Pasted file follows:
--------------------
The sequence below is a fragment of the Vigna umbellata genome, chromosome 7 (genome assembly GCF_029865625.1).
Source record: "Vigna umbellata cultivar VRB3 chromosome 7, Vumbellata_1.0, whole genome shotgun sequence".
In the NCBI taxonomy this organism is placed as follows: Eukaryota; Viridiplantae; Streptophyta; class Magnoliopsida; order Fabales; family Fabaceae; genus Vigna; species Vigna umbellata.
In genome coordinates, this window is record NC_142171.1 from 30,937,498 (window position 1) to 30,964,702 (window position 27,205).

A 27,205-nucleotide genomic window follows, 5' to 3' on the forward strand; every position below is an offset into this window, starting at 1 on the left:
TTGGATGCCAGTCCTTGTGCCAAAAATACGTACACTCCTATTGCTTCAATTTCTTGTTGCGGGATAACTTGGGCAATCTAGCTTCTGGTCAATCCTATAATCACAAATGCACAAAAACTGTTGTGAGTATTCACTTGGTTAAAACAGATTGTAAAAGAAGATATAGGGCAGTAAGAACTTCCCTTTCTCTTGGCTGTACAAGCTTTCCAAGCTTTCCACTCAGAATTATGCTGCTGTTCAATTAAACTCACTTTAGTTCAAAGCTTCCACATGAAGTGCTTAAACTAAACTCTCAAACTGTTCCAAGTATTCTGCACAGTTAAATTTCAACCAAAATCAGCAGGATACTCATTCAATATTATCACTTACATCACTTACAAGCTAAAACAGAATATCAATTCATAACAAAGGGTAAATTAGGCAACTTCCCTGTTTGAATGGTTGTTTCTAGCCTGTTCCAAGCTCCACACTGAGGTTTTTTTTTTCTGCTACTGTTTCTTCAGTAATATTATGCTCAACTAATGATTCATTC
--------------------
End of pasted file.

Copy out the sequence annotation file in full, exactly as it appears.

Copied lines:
The sequence below is a fragment of the Vigna umbellata genome, chromosome 7 (genome assembly GCF_029865625.1).
Source record: "Vigna umbellata cultivar VRB3 chromosome 7, Vumbellata_1.0, whole genome shotgun sequence".
In the NCBI taxonomy this organism is placed as follows: Eukaryota; Viridiplantae; Streptophyta; class Magnoliopsida; order Fabales; family Fabaceae; genus Vigna; species Vigna umbellata.
In genome coordinates, this window is record NC_142171.1 from 30,937,498 (window position 1) to 30,964,702 (window position 27,205).

A 27,205-nucleotide genomic window follows, 5' to 3' on the forward strand; every position below is an offset into this window, starting at 1 on the left:
TTGGATGCCAGTCCTTGTGCCAAAAATACGTACACTCCTATTGCTTCAATTTCTTGTTGCGGGATAACTTGGGCAATCTAGCTTCTGGTCAATCCTATAATCACAAATGCACAAAAACTGTTGTGAGTATTCACTTGGTTAAAACAGATTGTAAAAGAAGATATAGGGCAGTAAGAACTTCCCTTTCTCTTGGCTGTACAAGCTTTCCAAGCTTTCCACTCAGAATTATGCTGCTGTTCAATTAAACTCACTTTAGTTCAAAGCTTCCACATGAAGTGCTTAAACTAAACTCTCAAACTGTTCCAAGTATTCTGCACAGTTAAATTTCAACCAAAATCAGCAGGATACTCATTCAATATTATCACTTACATCACTTACAAGCTAAAACAGAATATCAATTCATAACAAAGGGTAAATTAGGCAACTTCCCTGTTTGAATGGTTGTTTCTAGCCTGTTCCAAGCTCCACACTGAGGTTTTTTTTTTCTGCTACTGTTTCTTCAGTAATATTATGCTCAACTAATGATTCATTC